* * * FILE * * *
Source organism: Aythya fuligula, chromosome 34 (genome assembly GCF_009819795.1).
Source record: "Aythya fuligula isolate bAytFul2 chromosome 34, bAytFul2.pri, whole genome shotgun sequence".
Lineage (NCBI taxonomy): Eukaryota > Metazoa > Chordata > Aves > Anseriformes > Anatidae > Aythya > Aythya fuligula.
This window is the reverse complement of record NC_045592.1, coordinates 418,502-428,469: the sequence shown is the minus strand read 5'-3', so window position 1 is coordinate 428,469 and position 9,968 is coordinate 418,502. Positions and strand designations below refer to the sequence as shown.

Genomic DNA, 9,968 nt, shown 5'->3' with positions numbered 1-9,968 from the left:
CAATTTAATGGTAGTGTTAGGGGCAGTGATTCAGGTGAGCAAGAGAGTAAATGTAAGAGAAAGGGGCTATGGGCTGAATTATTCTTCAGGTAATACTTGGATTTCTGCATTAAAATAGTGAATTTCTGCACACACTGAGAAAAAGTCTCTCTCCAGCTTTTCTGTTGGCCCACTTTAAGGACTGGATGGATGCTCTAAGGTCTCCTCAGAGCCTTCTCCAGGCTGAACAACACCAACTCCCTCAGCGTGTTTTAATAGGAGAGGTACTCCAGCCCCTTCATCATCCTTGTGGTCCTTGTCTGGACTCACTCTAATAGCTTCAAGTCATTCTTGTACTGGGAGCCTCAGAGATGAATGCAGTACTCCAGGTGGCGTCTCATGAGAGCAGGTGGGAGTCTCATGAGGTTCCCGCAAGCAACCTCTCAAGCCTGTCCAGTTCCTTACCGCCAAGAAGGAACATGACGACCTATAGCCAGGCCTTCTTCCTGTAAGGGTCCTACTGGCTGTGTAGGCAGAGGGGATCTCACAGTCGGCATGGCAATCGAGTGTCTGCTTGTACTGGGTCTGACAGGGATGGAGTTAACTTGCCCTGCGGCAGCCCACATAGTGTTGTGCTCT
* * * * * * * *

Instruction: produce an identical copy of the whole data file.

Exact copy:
Source organism: Aythya fuligula, chromosome 34 (genome assembly GCF_009819795.1).
Source record: "Aythya fuligula isolate bAytFul2 chromosome 34, bAytFul2.pri, whole genome shotgun sequence".
Lineage (NCBI taxonomy): Eukaryota > Metazoa > Chordata > Aves > Anseriformes > Anatidae > Aythya > Aythya fuligula.
This window is the reverse complement of record NC_045592.1, coordinates 418,502-428,469: the sequence shown is the minus strand read 5'-3', so window position 1 is coordinate 428,469 and position 9,968 is coordinate 418,502. Positions and strand designations below refer to the sequence as shown.

Genomic DNA, 9,968 nt, shown 5'->3' with positions numbered 1-9,968 from the left:
CAATTTAATGGTAGTGTTAGGGGCAGTGATTCAGGTGAGCAAGAGAGTAAATGTAAGAGAAAGGGGCTATGGGCTGAATTATTCTTCAGGTAATACTTGGATTTCTGCATTAAAATAGTGAATTTCTGCACACACTGAGAAAAAGTCTCTCTCCAGCTTTTCTGTTGGCCCACTTTAAGGACTGGATGGATGCTCTAAGGTCTCCTCAGAGCCTTCTCCAGGCTGAACAACACCAACTCCCTCAGCGTGTTTTAATAGGAGAGGTACTCCAGCCCCTTCATCATCCTTGTGGTCCTTGTCTGGACTCACTCTAATAGCTTCAAGTCATTCTTGTACTGGGAGCCTCAGAGATGAATGCAGTACTCCAGGTGGCGTCTCATGAGAGCAGGTGGGAGTCTCATGAGGTTCCCGCAAGCAACCTCTCAAGCCTGTCCAGTTCCTTACCGCCAAGAAGGAACATGACGACCTATAGCCAGGCCTTCTTCCTGTAAGGGTCCTACTGGCTGTGTAGGCAGAGGGGATCTCACAGTCGGCATGGCAATCGAGTGTCTGCTTGTACTGGGTCTGACAGGGATGGAGTTAACTTGCCCTGCGGCAGCCCACATAGTGTTGTGCTCT